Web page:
There is a formula which fits painting perfectly: many little lies to create a great truth.
Bonnard's Notes in 1945
Pierre Bonnard, a French painter active from the late nineteenth to the mid-twentieth century, used vivid colors to paint everyday scenes both outdoors and indoors. The sense of serenity conveyed by the works introduced here has a rather unexpected resonance with the words quoted above. What on earth were the "little lies" Bonnard was using, and what was the "truth" that Bonnard sought to create?
Landscape Near Vernon depicts a scene a short distance from where Bonnard made his home in Normandy, in the north of France. In the center of the painting we see the Seine. This spot is less than five kilometers from Giverny, where Monet spent his later years. Bonnard remained a close friend of Monet until his death, about three years before Bonnard produced this painting. In it we can see the impact of his direct contact with Monet's work, including seeing the Water Lilies panels in process, in, for example, the flowers depicted in brilliant hues at the bottom of this painting.
It is, however, their compositions that make Bonnard's landscapes unique. When we examine Landscape Near Vernon, what first leaps out at us are the tree branches on the left-hand side of the painting, which remind us of techniques used in Japanese ukiyo-e prints, of which Bonnard, like Monet, was a devotee. Moreover, almost all four sides of the picture are covered with trees and flowers, creating a view that violates common sense. As a result, the horizon, which is slightly higher than the center of the painting, is partially concealed in a deliberate exercise of the artist's ingenuity. What makes that ingenious technique possible are his many "lies" in the placement of his motifs.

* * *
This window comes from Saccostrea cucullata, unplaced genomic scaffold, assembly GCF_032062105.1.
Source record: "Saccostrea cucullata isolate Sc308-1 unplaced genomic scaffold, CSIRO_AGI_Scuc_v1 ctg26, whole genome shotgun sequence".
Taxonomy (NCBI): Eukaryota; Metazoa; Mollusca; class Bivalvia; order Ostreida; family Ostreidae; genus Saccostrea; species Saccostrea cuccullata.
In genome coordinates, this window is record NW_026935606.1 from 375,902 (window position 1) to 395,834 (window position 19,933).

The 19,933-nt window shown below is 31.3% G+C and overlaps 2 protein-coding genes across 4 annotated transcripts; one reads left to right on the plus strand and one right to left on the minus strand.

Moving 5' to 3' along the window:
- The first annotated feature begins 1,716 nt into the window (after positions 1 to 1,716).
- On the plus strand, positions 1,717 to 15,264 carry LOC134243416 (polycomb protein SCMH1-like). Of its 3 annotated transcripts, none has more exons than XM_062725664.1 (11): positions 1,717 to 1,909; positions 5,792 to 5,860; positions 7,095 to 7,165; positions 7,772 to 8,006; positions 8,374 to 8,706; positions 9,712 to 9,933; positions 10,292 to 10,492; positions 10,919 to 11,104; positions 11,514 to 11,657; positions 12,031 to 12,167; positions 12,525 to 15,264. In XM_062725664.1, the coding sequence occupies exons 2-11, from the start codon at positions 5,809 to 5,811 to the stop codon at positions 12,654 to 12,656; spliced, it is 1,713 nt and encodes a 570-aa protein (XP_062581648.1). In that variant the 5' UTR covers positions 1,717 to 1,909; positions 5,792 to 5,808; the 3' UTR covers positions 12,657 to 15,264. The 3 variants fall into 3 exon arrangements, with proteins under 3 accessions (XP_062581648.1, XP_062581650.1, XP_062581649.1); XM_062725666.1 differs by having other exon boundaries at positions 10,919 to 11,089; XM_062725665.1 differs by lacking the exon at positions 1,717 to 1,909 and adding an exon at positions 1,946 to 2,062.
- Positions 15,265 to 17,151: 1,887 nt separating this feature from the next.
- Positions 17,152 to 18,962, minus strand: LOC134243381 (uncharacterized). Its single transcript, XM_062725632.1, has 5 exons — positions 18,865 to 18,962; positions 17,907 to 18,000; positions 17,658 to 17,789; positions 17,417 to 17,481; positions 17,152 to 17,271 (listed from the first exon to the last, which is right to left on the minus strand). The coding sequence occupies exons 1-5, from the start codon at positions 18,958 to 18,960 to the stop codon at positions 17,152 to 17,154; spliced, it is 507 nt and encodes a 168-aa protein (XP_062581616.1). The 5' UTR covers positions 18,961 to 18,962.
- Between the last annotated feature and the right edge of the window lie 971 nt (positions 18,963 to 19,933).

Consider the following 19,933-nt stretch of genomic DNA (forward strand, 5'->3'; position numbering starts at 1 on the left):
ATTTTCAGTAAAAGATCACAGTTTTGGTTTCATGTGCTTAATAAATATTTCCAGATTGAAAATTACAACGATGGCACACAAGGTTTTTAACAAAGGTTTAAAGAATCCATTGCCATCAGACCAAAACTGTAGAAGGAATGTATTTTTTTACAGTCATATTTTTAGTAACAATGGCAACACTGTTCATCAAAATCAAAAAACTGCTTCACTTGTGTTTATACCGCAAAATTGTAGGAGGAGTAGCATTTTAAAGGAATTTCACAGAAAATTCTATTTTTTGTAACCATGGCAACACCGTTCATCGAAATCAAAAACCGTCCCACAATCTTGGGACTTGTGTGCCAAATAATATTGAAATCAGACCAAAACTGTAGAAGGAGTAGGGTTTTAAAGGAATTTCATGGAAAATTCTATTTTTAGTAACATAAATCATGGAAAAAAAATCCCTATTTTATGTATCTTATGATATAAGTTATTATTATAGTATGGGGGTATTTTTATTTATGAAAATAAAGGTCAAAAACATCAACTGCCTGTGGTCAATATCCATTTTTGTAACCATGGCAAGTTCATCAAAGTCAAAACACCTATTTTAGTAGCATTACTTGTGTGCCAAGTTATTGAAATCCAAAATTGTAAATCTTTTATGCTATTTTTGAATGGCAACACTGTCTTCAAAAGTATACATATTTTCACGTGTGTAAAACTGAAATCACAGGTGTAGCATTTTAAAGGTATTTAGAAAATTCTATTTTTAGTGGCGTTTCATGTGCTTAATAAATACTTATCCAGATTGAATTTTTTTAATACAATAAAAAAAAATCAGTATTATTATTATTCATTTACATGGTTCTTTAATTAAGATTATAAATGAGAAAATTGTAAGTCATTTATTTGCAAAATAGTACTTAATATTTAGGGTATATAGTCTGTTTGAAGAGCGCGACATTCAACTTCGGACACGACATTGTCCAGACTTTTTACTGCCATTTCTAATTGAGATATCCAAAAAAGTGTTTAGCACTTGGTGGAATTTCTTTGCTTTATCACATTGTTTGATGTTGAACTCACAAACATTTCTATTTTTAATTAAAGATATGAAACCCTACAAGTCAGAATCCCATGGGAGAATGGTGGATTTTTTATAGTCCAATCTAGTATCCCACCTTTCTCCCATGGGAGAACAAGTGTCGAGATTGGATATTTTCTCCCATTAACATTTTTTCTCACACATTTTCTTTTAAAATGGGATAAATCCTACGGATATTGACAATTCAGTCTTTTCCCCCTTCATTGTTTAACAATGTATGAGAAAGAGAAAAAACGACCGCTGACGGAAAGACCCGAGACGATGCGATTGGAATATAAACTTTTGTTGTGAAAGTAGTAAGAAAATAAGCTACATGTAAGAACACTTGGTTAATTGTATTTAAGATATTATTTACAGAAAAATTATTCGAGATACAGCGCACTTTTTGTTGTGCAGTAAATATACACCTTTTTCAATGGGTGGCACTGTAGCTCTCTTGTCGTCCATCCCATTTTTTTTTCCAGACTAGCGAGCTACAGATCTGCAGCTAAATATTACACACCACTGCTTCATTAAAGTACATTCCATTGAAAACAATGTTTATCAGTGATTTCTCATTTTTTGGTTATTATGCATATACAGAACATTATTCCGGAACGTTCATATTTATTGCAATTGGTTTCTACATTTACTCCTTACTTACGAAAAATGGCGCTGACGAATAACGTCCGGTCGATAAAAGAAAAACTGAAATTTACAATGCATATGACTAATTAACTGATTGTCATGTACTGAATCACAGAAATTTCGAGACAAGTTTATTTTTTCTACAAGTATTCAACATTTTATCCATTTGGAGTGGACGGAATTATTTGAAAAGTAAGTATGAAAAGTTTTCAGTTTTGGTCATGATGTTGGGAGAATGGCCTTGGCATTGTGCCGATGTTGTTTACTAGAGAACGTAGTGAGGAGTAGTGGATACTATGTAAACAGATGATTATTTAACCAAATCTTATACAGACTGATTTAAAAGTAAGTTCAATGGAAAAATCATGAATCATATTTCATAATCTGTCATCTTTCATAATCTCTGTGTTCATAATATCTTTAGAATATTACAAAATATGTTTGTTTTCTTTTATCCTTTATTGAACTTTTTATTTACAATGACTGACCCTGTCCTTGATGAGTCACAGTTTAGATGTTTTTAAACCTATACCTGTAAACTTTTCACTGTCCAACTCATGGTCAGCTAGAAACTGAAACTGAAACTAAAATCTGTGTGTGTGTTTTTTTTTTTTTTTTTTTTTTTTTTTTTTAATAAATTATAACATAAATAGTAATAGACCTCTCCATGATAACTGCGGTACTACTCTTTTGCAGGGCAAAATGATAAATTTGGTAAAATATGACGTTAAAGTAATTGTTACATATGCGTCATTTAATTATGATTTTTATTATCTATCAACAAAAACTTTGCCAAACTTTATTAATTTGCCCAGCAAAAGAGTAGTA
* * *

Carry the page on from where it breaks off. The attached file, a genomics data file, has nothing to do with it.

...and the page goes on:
Thanks to these “little lies,” our gaze does not focus on a single point but is forced to wander throughout every corner of this vividly colored rectangle. This riverside scene is thus flattened, emerging as a colorful fabric. The pictural reality so gorgeously expressed through the flattening of the picture plane as a whole is the “great truth” that Bonnard always tried to create in his paintings.
Bonnard also says the following.
“It’s not a matter of painting life. It’s a matter of giving life to painting.”
He persisted in doing so based on his own perceptions, even in the twentieth century. His greatness lay in that point. That is also why he painted.